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In the wake of the disaster of 1945-as Japan was forced to remake itself from "empire" to "nation" in the face of an uncertain global situation-literature and literary criticism emerged as highly contested sites. Today, this remarkable period holds rich potential for opening new dialogue between scholars in Japan and North America as we rethink the historical and contemporary significance of such ongoing questions as the meaning of the American occupation both inside and outside of Japan, the shifting semiotics of "literature" and "politics," and the origins of what would become crucial ideological weapons of the cultural Cold War. The volume consists of three interrelated sections: "Foregrounding the Cold War," "Structures of Concealment: 'Cultural Anxieties, '" and "Continuity and Discontinuity: Subjective Rupture and Dislocation." One way or another, the essays address the process through which new "Japan" was created in the postwar present, which signified an attempt to criticize and reevaluate the past. Examining postwar discourse from various angles, the essays highlight the manner in which anxieties of the future were projected onto the construction of the past, which manifest in varying disavowals and structures of concealment.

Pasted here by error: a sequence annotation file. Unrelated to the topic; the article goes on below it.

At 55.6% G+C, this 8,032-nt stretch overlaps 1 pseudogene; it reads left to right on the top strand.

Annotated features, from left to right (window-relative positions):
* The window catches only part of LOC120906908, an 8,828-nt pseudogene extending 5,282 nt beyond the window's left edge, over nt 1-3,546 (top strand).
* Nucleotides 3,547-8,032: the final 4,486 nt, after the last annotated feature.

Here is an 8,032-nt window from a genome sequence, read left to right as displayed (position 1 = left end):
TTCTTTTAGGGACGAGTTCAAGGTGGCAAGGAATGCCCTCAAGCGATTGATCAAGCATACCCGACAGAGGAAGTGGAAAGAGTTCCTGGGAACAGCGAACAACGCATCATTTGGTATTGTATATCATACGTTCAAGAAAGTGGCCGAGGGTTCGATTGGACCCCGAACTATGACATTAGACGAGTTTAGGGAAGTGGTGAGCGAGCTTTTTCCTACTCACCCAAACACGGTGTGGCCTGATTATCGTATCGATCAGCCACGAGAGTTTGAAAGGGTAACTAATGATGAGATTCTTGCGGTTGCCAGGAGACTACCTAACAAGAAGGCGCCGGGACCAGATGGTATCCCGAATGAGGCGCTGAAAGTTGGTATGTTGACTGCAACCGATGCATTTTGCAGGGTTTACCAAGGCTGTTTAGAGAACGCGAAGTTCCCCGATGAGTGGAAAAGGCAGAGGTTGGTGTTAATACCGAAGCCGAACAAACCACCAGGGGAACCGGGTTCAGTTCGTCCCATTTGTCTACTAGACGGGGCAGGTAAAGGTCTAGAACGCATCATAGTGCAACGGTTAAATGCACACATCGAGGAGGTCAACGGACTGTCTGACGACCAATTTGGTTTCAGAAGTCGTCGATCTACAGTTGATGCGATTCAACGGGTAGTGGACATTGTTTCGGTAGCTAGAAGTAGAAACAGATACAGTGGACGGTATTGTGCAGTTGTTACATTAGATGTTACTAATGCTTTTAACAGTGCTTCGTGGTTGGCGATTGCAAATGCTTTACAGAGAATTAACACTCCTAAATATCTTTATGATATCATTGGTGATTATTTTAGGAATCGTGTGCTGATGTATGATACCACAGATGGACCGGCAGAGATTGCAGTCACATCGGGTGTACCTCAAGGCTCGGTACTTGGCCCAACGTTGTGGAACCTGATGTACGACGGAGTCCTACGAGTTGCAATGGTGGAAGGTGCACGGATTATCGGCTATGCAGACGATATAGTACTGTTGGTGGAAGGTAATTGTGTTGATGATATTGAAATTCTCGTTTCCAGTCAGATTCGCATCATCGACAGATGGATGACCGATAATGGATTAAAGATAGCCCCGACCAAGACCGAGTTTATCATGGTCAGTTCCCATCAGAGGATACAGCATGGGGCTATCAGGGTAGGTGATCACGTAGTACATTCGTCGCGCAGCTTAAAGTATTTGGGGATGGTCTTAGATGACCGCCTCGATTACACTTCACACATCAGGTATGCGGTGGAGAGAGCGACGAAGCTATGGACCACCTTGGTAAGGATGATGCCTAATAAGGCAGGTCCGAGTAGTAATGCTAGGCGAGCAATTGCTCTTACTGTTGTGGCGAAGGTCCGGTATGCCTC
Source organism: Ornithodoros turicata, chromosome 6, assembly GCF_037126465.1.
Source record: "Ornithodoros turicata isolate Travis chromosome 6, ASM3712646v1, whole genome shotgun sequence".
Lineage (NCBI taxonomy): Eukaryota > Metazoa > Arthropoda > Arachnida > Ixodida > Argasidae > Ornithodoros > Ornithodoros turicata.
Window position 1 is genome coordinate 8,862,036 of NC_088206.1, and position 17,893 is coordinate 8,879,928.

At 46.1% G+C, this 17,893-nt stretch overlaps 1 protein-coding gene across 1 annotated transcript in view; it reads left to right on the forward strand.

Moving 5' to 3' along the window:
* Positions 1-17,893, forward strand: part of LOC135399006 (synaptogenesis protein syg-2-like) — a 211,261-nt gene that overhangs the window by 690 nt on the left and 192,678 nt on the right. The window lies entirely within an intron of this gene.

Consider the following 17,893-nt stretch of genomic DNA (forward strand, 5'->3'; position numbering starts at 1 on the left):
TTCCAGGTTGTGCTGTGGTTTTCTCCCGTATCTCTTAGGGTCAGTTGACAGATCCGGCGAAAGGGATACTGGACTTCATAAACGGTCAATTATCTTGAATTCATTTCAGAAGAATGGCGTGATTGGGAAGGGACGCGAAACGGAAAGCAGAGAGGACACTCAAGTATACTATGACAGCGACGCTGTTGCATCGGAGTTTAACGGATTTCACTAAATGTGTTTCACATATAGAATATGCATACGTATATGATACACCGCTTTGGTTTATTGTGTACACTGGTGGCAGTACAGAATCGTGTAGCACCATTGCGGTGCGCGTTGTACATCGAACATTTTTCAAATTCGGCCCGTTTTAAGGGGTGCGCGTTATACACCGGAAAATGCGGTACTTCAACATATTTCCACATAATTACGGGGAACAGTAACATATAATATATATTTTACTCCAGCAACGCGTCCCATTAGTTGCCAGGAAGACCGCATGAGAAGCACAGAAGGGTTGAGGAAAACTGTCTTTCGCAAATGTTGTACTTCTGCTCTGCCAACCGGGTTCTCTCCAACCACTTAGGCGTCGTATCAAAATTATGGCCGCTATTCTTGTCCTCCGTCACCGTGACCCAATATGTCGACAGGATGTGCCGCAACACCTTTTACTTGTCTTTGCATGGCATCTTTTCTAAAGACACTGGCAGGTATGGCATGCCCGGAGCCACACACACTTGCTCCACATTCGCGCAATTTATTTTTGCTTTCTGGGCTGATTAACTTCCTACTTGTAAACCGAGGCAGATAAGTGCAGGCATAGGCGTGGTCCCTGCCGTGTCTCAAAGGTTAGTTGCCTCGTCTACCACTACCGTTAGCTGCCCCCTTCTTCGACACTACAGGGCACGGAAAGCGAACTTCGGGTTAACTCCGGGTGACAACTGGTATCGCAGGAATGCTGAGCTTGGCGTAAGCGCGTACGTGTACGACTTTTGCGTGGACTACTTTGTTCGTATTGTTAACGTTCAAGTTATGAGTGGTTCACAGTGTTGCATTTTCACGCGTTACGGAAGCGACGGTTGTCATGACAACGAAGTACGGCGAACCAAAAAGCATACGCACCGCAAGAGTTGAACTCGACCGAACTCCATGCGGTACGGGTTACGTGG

About the Author
Atsuko Ueda is associate professor of modern Japanese literature at Princeton University. Michael K. Bourdaghs is Robert S. Ingersoll Professor in East Asian Languages and Civilizations at the University of Chicago. Richi Sakakibara is professor of modern Japanese literature at Waseda University. Hirokazu Toeda is professor of modern Japanese literature at Waseda University.